Day 2: Educate us on something you know a lot about or are good at. Take any approach you’d like (serious and educational or funny and sarcastic).
I can’t help it. I’m going to go full out English nerd here. Those of you who hate grammar, please move along. Be forewarned, dear reader: I will be judging poor use of grammar.
Prepare to be educated.
Your vs. You’re
Let us consider the difference between “your” and “you’re.” The first is a possessive, indicating something that belongs to you: your dog, your house, your poor use of grammar. The second refers to the contraction of “you are”; for example, you’re bad at grammar and you’re going to singlehandedly ruin the English language. WHEN IN DOUBT, ask yourself if the word can be lengthened to “you are.” Your house or you are house? Clearly the answer is your. Is it your a great man or you are a great man? Since we can lengthen it if we want, we would use the contraction.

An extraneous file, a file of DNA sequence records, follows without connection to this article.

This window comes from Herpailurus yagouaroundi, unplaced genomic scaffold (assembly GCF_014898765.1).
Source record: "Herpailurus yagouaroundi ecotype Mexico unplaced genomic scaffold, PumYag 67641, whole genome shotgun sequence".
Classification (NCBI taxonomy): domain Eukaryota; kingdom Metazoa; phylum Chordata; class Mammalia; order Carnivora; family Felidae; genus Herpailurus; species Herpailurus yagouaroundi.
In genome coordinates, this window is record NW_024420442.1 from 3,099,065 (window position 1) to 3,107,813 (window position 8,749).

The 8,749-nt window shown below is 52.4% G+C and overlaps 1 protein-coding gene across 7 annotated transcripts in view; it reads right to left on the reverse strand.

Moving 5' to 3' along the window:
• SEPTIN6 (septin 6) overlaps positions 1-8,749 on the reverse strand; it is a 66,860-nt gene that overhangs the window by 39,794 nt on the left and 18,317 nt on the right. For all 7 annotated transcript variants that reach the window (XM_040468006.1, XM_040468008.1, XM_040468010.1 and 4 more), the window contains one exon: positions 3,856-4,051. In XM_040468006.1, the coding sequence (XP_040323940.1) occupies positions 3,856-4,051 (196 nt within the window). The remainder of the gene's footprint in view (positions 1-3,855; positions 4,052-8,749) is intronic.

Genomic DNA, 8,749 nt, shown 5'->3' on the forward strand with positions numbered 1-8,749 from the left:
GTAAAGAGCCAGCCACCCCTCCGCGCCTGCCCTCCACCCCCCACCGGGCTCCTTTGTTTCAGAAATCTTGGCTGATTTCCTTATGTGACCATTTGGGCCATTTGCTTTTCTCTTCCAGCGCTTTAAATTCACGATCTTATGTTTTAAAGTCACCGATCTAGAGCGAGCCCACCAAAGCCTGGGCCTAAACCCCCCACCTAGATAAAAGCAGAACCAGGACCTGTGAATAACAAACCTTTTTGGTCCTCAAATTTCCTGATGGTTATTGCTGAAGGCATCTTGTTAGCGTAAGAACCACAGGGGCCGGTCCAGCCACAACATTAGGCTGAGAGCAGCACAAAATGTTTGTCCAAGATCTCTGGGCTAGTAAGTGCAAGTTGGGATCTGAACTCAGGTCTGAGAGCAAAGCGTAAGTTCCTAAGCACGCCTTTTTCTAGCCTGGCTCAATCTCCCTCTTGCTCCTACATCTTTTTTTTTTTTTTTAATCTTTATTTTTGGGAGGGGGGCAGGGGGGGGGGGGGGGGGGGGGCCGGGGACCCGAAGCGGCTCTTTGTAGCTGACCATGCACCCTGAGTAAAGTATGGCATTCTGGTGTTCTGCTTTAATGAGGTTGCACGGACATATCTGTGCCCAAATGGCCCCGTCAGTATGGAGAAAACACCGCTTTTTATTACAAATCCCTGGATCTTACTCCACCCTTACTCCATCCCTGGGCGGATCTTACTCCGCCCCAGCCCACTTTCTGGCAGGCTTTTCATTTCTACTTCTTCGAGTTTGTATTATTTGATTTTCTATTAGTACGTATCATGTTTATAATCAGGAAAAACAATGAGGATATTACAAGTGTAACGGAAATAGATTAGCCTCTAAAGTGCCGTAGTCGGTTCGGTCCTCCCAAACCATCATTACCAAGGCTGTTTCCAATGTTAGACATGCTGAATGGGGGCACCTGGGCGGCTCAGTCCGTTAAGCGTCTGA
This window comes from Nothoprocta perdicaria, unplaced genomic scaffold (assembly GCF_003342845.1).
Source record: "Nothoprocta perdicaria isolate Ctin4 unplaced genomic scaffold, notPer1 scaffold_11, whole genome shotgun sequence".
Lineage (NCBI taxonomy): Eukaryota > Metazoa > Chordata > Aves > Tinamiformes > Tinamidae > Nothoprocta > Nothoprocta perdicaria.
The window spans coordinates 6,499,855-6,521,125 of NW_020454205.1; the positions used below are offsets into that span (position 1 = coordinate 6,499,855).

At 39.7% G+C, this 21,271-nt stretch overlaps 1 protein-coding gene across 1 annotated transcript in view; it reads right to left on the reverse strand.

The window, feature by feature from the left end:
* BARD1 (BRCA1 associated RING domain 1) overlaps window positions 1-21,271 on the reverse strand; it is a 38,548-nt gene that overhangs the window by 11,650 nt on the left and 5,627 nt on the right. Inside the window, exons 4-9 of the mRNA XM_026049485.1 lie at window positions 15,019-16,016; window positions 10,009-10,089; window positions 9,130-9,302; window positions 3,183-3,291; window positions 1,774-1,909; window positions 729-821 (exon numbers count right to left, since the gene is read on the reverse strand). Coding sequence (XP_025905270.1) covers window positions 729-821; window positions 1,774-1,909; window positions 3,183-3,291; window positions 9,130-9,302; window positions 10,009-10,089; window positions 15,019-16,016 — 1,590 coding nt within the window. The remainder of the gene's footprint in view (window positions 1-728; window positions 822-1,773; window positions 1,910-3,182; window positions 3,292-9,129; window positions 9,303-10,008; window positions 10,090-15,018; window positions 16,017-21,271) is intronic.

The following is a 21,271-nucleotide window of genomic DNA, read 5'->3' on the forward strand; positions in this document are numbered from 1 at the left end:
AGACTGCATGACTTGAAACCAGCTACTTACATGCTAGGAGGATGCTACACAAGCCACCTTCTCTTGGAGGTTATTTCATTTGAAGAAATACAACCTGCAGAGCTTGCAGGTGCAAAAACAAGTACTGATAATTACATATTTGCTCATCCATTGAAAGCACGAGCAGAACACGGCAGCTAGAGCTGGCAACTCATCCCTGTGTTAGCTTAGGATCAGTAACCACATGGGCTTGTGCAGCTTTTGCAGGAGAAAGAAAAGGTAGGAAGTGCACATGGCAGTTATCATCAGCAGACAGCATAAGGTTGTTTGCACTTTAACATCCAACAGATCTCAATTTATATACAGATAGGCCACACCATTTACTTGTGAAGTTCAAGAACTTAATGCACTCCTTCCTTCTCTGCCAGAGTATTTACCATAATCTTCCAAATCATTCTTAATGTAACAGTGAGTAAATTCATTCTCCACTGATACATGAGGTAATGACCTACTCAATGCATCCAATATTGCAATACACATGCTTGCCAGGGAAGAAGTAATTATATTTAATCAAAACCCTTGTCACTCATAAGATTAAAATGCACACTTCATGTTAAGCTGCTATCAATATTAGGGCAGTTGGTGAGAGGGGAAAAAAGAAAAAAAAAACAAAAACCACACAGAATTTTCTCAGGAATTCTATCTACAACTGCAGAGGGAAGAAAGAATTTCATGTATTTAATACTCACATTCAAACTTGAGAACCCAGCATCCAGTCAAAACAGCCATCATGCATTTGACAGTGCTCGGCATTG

There vs. Their vs. They’re
THERE: indicates place. “Put the hammer down over there.”
THEIR: indicates possession. “It was their idea to bring a hammer anyway.”
THEY’RE: a contraction of they are. “They’re going to hurt someone with that hammer!”
There is a special circle of hell for those who think they’re entitled to their own rules of grammar.
Its vs. It’s
Its: Belonging to it. “The apartment has its own air conditioning unit.”
It’s: A contraction of it is. “It’s kind of cold today.”
Can we lengthen the word to it is? “The apartment has it is own air conditioning unit.” Nope. Then no apostrophe.
These issues are the epitome of pet peeve to me. There are others – many others – but for the sake of brevity, I will only include these issues. Be careful out there. Remember: grammar can be life or death.